Lawsuit Targets Google Over E-mail Scandal
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Google (NASDAQ: GOOG) was named on Monday in a trade secrets lawsuit alleging that the company's business software unit copied a tiny startup's tool for moving customers off of Microsoft (NASDAQ: MSFT) software onto Google's.
LimitNone filed a complaint in an Illinois circuit court alleging that Google at first began promoting the smaller firm's tool for migrating Microsoft Outlook customers to Gmail, then copied the idea and went into competition with it.
The lawsuit was brought by the commercial litigation firm of Kelley Drye & Warren -- by the same team who previously faced off with Google in a trademark case involving the Silicon Valley company's highly successful online advertising system.
The complaint accuses the Web leader of engaging in deceptive business practices that chill competition. It seeks reimbursement from Google of actual damages, attorneys' fees and calls on the court to award punitive damages to LimitNone.
Google was not immediately available to comment.
The case details LimitNone's meetings starting in March 2007 with Google to build a tool it called "gMove" for moving the e-mail, address books and calendars of corporate customers from Microsoft's Outlook into Gmail. The suit alleges Google had trouble building a similar tool.
LimitNone said it entered a confidentiality deal with Google to share trade secrets of its e-mail migration tool with Google engineers, sales people and key Google Apps customers.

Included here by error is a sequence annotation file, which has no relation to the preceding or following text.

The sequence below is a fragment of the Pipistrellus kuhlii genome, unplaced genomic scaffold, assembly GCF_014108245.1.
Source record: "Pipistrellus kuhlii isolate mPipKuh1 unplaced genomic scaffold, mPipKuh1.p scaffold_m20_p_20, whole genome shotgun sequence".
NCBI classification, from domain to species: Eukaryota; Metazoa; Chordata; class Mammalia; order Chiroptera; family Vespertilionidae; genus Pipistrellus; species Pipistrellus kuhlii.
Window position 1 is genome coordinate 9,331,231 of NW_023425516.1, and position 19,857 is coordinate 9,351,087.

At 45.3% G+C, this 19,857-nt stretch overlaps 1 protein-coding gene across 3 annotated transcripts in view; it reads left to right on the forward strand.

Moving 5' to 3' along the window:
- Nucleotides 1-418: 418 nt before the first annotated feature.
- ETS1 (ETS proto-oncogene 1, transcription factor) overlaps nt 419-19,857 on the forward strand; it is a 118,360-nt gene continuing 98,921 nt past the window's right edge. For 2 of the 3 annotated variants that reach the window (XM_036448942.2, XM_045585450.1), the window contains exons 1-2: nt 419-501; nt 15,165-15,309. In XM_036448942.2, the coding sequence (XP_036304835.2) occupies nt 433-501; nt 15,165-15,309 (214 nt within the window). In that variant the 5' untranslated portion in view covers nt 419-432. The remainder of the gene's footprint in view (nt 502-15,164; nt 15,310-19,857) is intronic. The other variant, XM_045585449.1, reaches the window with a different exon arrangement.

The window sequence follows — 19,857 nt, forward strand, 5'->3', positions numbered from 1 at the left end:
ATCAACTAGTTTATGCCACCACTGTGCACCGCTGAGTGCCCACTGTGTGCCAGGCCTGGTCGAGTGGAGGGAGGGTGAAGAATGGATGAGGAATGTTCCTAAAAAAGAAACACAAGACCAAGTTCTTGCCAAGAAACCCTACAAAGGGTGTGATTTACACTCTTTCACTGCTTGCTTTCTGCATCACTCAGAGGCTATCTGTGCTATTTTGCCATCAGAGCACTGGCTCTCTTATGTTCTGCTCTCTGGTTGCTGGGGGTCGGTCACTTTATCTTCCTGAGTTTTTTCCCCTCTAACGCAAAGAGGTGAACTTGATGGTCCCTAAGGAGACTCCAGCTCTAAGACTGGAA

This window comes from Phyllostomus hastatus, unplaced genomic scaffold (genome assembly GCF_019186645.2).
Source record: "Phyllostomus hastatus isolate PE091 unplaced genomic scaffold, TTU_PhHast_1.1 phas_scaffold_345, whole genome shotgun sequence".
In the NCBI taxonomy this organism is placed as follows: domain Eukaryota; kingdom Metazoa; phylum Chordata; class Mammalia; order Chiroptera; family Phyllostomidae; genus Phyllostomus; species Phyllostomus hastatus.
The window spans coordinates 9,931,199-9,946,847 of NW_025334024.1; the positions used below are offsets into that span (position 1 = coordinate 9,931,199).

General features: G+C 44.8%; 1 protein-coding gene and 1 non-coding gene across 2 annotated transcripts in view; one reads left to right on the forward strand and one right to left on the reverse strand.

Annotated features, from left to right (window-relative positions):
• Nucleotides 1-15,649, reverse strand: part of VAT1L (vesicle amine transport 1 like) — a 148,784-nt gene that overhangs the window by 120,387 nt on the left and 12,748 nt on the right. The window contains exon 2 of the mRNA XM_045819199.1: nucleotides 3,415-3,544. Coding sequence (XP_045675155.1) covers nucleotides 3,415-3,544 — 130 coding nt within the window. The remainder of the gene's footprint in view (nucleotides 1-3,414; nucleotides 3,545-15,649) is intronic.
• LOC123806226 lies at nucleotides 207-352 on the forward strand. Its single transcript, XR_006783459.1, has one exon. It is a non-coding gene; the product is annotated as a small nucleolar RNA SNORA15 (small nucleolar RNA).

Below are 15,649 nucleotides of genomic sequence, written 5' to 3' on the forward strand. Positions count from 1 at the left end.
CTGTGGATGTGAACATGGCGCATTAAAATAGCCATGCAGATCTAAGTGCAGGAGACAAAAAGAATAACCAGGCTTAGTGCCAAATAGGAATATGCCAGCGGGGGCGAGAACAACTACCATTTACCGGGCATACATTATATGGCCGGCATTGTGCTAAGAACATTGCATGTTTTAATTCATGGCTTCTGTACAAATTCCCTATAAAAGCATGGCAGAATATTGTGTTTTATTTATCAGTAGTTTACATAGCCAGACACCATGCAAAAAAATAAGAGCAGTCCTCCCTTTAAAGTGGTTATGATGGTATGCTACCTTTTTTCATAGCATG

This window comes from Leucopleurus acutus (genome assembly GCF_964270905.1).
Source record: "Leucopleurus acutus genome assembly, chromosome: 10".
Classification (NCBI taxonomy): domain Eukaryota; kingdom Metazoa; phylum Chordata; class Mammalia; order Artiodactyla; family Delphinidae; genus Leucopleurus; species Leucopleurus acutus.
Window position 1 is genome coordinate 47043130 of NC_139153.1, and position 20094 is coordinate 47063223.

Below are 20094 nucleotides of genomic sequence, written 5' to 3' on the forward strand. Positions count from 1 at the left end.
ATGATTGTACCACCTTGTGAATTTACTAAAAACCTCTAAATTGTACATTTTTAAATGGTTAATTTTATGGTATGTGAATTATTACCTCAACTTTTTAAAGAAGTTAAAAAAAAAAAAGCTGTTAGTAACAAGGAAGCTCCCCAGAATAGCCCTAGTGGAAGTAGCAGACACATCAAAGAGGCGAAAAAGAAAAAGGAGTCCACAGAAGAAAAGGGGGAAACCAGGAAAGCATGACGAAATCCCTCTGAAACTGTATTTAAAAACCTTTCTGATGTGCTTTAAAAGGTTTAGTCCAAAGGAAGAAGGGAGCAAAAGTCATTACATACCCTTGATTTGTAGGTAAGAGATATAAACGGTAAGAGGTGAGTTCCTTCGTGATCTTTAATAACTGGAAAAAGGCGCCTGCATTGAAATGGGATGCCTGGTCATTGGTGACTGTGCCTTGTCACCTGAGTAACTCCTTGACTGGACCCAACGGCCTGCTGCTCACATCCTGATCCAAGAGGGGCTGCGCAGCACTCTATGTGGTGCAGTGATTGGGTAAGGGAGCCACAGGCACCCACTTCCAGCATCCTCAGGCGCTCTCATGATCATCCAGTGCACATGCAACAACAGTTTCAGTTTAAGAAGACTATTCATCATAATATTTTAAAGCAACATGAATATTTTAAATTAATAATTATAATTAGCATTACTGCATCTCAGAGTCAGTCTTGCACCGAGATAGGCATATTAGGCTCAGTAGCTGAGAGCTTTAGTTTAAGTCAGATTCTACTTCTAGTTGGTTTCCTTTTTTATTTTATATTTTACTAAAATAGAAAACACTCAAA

Last December, the firm of less than five employees learned from Google that it planned to enter the market for LimitNone's migration product itself because the business opportunity promised to be huge, according to court papers.
Lead plaintiff's attorney David Rammelt said in a phone interview that LimitNone had been told by Google that 50 million subscribers was "just too big to come from someone else" and that a simple calculation of the lost revenue for LimitNone "very quickly gets you up to about $950 million."
Google introduced a free, competing e-mail migration tool called "Google E-mail Uploader" earlier this year, which the lawsuit alleges is "almost identical" to gMove and that "both operate under a similar conceptual design."
Following Google's decision to compete with it, Palatine, Ill.-based LimitNone shifted its business to focus on the emerging market for business software designed to run on the Apple iPhone.
Rammelt was lead attorney in the American Blinds trademark case against Google's AdWords online advertising system. The plaintiffs in that case dropped their suit last September, a few months before going to trial, citing mounting legal costs. Google declared victory in the four-year trademark battle.